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SAT0559 Septic arthritis in coventry in the uk: 5 year data
  1. A Vivekanantham1,
  2. A Kahlon1,
  3. M Ali1,
  4. A Metcalfe2,
  5. S Dubey1
  1. 1Rheumatology
  2. 2Orthopaedics, University Hospitals Coventry and Warwickshire, CV2 2DX, United Kingdom

Abstract

Background Septic arthritis (SA) is a serious condition associated with significant morbidity and prolonged hospital stays, posing a large economic burden to healthcare systems. It affects 2–10 people per 100,000 and there has been a suggestion that the incidence is increasing due to iatrogenic causes [1]. Our local secondary centre, University Hospitals Coventry and Warwickshire NHS Trust (UHCW NHS Trust), provides care to Coventry and Rugby covering an estimated population of 550,000.

Objectives

  • To investigate the incidence of native joint SA in the adult population in a secondary care hospital in the UK.

  • To investigate whether immunosuppression contributes significantly to the burden of SA.

Objectives

Methods Patients were retrospectively identified on the basis of the International Classification of Diseases (ICD)-10 coding generated following discharge from hospital for all patients between 2007–11. Exclusion criteria included paediatric patients, diabetic foot, prosthetic joint infections and those who on review were not thought to have SA. The data was analysed using Excel. Formal ethical approval was obtained via the research and development department within the UHCW NHS Trust.

Results A total of 189 admissions were coded as SA. Of these, 103 were excluded (n=74 not thought to have SA on review of the notes, n=26 paediatric patients and n=3 prosthetic joints). Therefore, there were 86 adult admissions for 64 patients with SA.

The average age of these patients was 53.4 years, with the majority of them being males (n=43, 67.2%). The majority of patients had co-morbidities (n=44, 65.7%), with hypertension (n=10, 14.9%) and type 2 diabetes (n=10, 14.9%) being the most prevalent. Joint aspirates were performed on 63.2% (n=56) of admissions and blood cultures on 70.8% (n=63) of admissions. Staphylococcus aureus was the most commonly cultured microbe in both joint fluid (46.4%, n=13) and blood (42.9%, n=3). The knee was the commonest joint involved (n=31, 46.3%). Other commonly affected joints included the small joints of the hands (n=9, 13.4%) and shoulder/acromioclavicular/sternoclavicular joints (n=9, 13.4%).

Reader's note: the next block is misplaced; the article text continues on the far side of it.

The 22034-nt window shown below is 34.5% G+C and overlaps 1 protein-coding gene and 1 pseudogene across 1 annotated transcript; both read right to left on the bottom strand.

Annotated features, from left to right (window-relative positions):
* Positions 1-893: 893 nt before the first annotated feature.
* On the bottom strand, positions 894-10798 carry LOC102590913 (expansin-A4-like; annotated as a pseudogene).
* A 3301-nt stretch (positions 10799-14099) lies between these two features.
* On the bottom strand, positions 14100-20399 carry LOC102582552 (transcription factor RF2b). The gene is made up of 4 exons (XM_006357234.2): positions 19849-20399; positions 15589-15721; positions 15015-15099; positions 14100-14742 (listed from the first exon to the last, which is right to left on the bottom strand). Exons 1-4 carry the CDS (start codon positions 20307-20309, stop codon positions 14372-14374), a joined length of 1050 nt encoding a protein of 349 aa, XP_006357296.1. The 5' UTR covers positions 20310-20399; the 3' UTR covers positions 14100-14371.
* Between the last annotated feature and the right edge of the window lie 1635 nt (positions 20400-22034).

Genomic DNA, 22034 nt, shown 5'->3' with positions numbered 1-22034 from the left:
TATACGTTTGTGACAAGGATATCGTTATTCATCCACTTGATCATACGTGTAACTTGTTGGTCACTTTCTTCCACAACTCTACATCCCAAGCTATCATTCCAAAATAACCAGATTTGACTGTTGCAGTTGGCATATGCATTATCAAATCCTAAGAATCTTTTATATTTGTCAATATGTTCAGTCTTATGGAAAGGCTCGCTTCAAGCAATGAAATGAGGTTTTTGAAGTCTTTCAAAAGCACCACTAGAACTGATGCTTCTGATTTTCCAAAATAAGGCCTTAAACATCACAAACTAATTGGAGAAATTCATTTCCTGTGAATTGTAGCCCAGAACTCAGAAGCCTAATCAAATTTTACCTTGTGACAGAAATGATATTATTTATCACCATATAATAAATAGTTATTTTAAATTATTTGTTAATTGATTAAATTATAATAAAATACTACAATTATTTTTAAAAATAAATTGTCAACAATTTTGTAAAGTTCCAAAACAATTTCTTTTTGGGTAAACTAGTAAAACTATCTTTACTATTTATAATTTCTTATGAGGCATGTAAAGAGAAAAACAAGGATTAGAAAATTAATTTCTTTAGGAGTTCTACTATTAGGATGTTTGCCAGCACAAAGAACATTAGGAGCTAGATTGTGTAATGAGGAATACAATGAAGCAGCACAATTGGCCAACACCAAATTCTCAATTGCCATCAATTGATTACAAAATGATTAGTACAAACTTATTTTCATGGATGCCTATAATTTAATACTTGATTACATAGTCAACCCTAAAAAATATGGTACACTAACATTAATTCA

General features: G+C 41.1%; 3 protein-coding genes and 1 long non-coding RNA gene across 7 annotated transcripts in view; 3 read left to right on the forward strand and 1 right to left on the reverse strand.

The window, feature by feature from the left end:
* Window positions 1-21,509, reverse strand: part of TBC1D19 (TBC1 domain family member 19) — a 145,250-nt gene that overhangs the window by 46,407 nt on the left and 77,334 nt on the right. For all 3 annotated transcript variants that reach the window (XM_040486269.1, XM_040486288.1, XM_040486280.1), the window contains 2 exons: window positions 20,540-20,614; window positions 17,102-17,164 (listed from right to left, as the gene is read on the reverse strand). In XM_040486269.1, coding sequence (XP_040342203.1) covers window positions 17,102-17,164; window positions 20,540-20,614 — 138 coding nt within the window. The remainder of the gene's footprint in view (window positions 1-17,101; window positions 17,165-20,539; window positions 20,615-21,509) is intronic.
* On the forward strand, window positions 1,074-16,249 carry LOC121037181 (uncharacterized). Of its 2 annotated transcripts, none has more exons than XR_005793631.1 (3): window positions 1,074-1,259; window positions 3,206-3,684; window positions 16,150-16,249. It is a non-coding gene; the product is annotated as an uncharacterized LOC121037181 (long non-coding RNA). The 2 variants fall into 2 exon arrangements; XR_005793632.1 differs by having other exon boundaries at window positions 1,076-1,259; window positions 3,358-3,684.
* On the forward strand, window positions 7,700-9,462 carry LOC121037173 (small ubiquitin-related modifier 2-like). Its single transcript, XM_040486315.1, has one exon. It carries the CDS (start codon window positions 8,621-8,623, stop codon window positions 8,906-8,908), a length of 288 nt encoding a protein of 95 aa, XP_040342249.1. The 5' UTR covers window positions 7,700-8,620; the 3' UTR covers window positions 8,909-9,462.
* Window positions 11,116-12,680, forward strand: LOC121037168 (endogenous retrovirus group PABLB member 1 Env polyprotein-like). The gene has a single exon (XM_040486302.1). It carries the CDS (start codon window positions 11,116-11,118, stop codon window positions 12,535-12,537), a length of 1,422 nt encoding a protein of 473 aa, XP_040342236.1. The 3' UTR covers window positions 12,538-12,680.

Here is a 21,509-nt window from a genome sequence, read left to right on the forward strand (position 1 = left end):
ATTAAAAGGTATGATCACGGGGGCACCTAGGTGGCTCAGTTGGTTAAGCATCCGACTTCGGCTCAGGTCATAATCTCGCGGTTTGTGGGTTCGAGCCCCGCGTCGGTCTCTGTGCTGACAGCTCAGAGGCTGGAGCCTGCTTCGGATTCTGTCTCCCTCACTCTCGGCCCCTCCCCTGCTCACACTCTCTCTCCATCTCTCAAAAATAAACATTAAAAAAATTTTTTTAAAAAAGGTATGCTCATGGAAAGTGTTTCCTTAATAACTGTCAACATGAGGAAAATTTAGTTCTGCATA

Interestingly, 23 (35.9%) of the patients were immunocompromised. Of these, 4 patients had a diagnosis of rheumatoid arthritis (RA) and were on steroid treatment alone (n=2), or in combination with disease-modifying anti-rheumatic drugs (n=2). A total of 11 patients had a pre-existing rheumatological diagnosis of which RA was the most common condition (n=6). Two of these patients were not on immunosuppressants. The 5-year mortality was significant at 29.7% (n=19).

Conclusions Our local data showed the incidence of SA to be approximately 3 per 100,000, which is in keeping with proposed figures. Our cohort highlighted that those with pre-existing co-morbidities or those who were immunocompromised were at greatest risk. An ageing population with multiple co-morbidities means the incidence of SA is set to rise. Greater emphasis therefore needs to be placed on improving awareness and optimising treatment.

References

  1. Geirsson AJ, Statkevicius S, Vikingsson A. Septic arthritis in Iceland 1990–2002: increasing incidence due to iatrogenic infections. Ann Rheum Dis. 2008;67:638–43.

References

Acknowledgements We would like to thank the PPMO team at UHCW NHS Trust.

Disclosure of Interest None declared

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